Thereafter, one Zippo testified on behalf of the defense. He testified he had known the defendant for 20 years and

[69 NJSuper Page 169]

did business with him, which consisted of the selling of certain commodities to the defendant who would in turn solicit separate individuals to whom he would resell these commodities.

The defendant's 14-year-old son testified he was home from school that day so his father could take him to the doctor. He explained that the pads found by the detectives were used by him for his school work. In regard to the three 2x4's found in the apartment, the defendant's son testified that he used two of them for his electric train platform and the third was used to bar the door in addition to the locks on the door.

The defendant denied being a bookmaker. He testified that the pads were used by his son; that he himself was a truck driver and worked from 8:30 to 4:30, and that, in addition, he sold commodities to various individuals. The defendant explained he stayed home from work on the day of said raid so he could take his son to the doctor. While in the apartment the four detectives broke in without identifying themselves. Once they had obtained admittance they searched the apartment and found a gun, a knife and an Armstrong & Turf Flash that he had purchased. He further testified that the long 2x4 found in the apartment was used by his wife when he was not at home.


The defendant urges that the admission into evidence of the telephone conversation was error.

The statute which the defendant alleges was violated is the Wire Tap Statute, N.J.S. 2A:146-1:

"Tapping telegraph or telephone lines; disclosing messages.

Any person who willfully and maliciously:

a. Cuts, breaks, taps or makes any connection with a telegraph or telephone line, wire, cable or instrument belonging to any other person; or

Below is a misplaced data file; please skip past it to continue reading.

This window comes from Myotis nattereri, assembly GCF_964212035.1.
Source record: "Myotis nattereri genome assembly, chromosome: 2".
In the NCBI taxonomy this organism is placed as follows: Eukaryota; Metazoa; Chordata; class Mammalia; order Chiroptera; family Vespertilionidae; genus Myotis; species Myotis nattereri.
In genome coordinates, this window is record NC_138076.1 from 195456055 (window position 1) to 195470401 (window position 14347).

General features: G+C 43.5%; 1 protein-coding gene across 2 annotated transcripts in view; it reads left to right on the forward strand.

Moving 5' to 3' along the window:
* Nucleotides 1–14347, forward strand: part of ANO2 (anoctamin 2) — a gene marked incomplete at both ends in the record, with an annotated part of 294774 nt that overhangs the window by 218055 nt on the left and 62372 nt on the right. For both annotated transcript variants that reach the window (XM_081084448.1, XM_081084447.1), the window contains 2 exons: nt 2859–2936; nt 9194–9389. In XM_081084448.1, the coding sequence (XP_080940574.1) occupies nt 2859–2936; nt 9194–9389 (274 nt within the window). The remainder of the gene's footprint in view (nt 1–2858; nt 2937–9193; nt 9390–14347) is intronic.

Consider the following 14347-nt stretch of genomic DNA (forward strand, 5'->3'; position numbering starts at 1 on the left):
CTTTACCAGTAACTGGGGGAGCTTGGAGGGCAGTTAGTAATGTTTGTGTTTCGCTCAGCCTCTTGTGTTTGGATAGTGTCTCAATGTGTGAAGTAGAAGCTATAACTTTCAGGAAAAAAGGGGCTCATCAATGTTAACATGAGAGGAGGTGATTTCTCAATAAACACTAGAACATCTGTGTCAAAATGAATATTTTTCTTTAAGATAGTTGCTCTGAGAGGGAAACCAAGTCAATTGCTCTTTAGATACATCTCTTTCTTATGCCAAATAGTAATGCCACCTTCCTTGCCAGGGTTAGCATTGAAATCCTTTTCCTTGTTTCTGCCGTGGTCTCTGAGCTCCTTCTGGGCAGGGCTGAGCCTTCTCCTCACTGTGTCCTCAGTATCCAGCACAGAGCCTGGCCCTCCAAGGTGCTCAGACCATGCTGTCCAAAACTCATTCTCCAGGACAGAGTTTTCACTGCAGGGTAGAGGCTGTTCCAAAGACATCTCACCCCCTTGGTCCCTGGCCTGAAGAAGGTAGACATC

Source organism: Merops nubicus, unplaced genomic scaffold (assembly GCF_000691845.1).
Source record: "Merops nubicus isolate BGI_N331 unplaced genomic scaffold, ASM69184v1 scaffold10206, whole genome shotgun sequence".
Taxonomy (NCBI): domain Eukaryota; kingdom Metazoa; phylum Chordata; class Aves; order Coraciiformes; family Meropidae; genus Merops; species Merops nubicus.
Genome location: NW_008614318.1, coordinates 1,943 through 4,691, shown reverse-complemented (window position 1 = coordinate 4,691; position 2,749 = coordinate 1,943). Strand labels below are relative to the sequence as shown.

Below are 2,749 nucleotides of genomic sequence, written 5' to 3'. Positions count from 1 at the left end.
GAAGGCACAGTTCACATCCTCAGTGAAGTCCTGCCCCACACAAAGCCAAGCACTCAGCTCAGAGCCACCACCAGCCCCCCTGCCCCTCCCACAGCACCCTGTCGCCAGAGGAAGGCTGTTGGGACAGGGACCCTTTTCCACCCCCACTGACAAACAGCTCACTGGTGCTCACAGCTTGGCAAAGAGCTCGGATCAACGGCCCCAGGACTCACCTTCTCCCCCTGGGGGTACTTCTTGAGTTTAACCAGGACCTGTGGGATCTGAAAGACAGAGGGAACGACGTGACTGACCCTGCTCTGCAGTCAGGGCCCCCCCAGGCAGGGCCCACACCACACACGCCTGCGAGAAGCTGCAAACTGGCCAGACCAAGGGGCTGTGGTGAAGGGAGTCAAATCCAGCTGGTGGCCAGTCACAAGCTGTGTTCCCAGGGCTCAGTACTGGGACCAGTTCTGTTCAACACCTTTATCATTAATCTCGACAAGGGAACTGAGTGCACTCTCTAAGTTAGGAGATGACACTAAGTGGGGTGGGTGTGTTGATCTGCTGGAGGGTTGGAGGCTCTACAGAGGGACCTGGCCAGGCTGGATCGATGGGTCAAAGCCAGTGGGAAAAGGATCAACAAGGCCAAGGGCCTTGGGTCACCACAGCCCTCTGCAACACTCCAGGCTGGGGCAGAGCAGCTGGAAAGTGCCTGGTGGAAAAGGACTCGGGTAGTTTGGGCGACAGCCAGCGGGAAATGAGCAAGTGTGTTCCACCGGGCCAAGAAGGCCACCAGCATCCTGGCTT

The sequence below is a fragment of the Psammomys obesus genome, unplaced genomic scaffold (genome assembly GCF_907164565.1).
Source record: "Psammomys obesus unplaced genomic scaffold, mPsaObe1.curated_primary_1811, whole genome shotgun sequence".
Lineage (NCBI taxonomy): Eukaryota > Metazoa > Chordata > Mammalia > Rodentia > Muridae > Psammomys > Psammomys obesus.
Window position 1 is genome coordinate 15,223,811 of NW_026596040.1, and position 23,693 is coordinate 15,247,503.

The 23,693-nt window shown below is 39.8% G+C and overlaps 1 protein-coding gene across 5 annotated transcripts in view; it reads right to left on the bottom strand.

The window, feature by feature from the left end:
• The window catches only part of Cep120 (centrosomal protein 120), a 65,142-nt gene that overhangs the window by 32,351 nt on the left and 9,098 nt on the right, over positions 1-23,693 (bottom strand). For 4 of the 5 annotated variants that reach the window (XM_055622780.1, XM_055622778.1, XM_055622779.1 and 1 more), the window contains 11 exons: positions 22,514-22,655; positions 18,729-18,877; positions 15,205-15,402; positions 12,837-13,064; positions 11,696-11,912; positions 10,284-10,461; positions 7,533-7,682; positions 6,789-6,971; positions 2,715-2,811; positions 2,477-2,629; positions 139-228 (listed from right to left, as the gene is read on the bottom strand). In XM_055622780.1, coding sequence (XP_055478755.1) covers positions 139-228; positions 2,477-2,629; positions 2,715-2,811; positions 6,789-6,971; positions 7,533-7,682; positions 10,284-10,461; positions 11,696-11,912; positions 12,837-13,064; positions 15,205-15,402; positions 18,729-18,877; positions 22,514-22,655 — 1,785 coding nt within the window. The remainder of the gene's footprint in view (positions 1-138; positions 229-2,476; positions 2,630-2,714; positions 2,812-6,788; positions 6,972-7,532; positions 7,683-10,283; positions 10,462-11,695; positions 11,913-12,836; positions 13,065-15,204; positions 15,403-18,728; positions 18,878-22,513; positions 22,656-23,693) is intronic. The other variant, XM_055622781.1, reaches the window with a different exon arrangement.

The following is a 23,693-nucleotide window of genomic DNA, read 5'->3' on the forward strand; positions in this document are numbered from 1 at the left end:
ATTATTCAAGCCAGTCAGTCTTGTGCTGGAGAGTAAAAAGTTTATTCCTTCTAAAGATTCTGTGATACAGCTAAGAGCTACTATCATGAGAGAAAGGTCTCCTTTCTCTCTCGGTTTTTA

b. Reads, takes, copies, makes use of, discloses, publishes or testifies concerning a message, communication or report intended for

[69 NJSuper Page 170]

any other person and passing over any such telegraph or telephone line, wire or cable in this state; or

c. Uses any apparatus unlawfully to do any of such acts --

Is guilty of a misdemeanor."

Defendant argues section (b) of the above statute makes it illegal for the detective to disclose, publish or testify as to what he heard when he answered said telephone calls and hence said testimony should not have been received in evidence.

Similar telephone conversations were held admissible in State v. O'Donnell , 8 N.J. Super. 13, 16 (App. Div. 1950):

"The telephone conversations concerning the betting were admissible to show defendant's complicity in the offense. The only person at the place of the call to whom the designation 'Eddie' could refer was the defendant. The nature of the conversation made it competent as a material circumstance in the case. Of course, such evidence should be admitted with caution (because of the ease with which it may be counterfeited) and, should not be received at all, except when the circumstances rebut every suspicion that it may be spurious."

In the case at bar, the four callers asked for Johnny, the defendant's name being John. He was the only John in the premises. Three of said calls concerned themselves with horse race bets and were therefore competent as material circumstances in this case. The circumstances therefore rebut every suspicion that they were spurious.

The defendant further argues that O'Donnell, supra , is distinguishable from the instant case in that the violation of the foregoing statute was not urged therein. That it was not so urged is true.

However, this statute has been interpreted. In State v. Vanderhave , 47 N.J. Super. 483, 490 (App. Div. 1957), affirmed sub nom. State v. Giardina , 27 N.J. 313 (1958), the Appellate Division said:

"* * * It cannot be doubted that section (a) supra , inhibits the mechanical wire 'tap' of a telephone line or facility belonging

[69 NJSuper Page 171]